Julius Eastman (1940-1990) is as fascinating to read about as he is to listen to. This performance of his breathtaking, hour-long work, Femenine takes us to one of the most eloquent members of the 20th-century avant-garde. The performance of this austere work by the ensemble Apartment House is replete with all the virtues that Eastman embodied: unfailing clarity, innate elegance, an unerring sense of proportion, a finely honed mastery of style, melodic finesse and unobtrusive grasp of harmonic rhythm, not to mention a matchless sense of aural geometry.
The work is layered with subtle colours. Each layer – with each hypnotic and intensifying repeat – is daubed with minutely thickening textured music that seems to ebb and flow like a gentle tide that swells steadily from silence before gently building into a soft whoosh of the keyboard, vibraphone, violin, cello and two flutes. Throughout, the uniquely Eastman-like tension between harmonically loaded melody and the essentially neutral, often near-static nature of the metre, has its sense of symmetry quietly disturbed by minute figures played by each instrument as the players recreate the composer’s prevailing tonal palette through appropriately lean, but always beautifully focused, orchestration.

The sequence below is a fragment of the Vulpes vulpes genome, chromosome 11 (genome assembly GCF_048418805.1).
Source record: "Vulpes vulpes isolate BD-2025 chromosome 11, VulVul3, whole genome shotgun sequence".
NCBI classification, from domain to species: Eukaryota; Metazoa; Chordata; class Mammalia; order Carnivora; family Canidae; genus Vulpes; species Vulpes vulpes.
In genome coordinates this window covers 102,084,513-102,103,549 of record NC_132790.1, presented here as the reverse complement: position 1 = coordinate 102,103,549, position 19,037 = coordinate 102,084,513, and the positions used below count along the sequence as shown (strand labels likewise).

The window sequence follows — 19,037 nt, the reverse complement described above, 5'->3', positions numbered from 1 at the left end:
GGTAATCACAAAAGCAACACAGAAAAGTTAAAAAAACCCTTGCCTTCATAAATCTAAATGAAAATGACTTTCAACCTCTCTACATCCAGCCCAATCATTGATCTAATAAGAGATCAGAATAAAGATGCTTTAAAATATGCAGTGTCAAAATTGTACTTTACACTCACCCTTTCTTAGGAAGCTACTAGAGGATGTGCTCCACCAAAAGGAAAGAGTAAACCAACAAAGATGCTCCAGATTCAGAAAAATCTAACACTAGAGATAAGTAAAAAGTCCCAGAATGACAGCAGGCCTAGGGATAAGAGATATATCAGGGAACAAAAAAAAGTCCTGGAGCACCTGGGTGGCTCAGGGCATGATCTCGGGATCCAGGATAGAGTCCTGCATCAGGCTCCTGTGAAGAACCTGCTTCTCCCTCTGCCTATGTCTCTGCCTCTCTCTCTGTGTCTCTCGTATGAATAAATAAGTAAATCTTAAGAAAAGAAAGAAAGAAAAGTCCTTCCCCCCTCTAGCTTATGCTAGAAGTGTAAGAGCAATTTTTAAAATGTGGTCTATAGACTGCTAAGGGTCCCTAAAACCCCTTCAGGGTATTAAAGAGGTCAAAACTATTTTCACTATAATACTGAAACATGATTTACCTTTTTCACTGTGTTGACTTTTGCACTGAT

The result proves well worth seeking out. Eastman’s was a diverse style with firm roots in John Cage-like stasis; but there is more heart-on-sleeve Romantic post-avant-gardism than one would expect. Either way the music has an emotional power that Apartment House articulates ever so eloquently.